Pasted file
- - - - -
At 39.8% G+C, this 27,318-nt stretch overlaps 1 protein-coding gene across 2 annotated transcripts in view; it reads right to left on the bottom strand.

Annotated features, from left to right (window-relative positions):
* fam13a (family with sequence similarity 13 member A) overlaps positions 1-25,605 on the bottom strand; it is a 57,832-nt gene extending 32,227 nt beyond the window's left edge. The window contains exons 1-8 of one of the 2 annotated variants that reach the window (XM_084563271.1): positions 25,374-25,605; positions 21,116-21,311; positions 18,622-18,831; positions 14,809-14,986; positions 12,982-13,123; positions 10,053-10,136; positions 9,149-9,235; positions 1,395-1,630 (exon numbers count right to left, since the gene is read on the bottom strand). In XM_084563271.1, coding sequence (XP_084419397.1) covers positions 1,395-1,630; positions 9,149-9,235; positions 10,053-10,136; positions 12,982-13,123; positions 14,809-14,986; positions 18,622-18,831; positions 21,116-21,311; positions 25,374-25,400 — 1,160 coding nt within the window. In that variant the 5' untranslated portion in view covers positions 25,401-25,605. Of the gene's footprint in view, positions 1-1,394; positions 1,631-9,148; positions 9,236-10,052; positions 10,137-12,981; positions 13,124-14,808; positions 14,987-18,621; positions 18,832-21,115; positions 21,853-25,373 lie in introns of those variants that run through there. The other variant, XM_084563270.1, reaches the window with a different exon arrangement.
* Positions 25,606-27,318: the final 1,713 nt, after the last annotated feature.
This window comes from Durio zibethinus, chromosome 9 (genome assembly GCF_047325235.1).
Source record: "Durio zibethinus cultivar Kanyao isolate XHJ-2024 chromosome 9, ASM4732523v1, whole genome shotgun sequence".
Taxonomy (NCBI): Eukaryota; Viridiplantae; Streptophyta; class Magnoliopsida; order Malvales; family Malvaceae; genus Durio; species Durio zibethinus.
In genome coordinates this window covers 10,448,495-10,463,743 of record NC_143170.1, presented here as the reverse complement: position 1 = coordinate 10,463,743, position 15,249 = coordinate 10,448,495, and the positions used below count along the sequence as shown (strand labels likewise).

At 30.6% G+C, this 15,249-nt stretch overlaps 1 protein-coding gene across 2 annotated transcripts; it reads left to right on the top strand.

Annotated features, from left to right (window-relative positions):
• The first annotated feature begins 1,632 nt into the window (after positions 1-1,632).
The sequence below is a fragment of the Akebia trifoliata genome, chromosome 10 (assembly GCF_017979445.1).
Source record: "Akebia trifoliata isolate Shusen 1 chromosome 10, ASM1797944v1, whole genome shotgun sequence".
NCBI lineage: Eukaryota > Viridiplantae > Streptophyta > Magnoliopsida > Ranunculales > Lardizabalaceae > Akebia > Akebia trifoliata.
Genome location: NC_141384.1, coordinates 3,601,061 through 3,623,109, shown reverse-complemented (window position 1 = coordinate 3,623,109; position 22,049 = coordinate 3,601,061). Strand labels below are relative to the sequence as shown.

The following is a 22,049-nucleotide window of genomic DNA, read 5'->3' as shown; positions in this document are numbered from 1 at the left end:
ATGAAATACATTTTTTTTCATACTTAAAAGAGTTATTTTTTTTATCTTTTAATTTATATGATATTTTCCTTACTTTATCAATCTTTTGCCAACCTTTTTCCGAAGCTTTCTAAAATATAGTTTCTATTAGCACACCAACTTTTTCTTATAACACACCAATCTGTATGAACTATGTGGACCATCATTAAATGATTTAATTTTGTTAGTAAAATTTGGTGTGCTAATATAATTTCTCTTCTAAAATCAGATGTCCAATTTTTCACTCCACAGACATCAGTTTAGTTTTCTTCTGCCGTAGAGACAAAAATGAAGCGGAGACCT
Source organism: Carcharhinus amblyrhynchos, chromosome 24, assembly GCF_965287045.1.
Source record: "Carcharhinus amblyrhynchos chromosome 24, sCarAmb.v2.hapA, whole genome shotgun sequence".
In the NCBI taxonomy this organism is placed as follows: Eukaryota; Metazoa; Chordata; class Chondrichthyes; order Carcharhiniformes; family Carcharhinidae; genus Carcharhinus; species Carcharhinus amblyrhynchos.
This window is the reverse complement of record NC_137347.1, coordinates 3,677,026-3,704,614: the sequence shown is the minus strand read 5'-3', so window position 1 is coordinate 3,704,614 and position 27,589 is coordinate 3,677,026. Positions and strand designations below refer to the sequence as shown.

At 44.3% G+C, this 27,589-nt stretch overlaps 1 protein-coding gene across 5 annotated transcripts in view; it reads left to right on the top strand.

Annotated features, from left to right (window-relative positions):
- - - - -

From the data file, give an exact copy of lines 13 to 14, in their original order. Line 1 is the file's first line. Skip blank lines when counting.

Source record: "Akebia trifoliata isolate Shusen 1 chromosome 10, ASM1797944v1, whole genome shotgun sequence".
NCBI lineage: Eukaryota > Viridiplantae > Streptophyta > Magnoliopsida > Ranunculales > Lardizabalaceae > Akebia > Akebia trifoliata.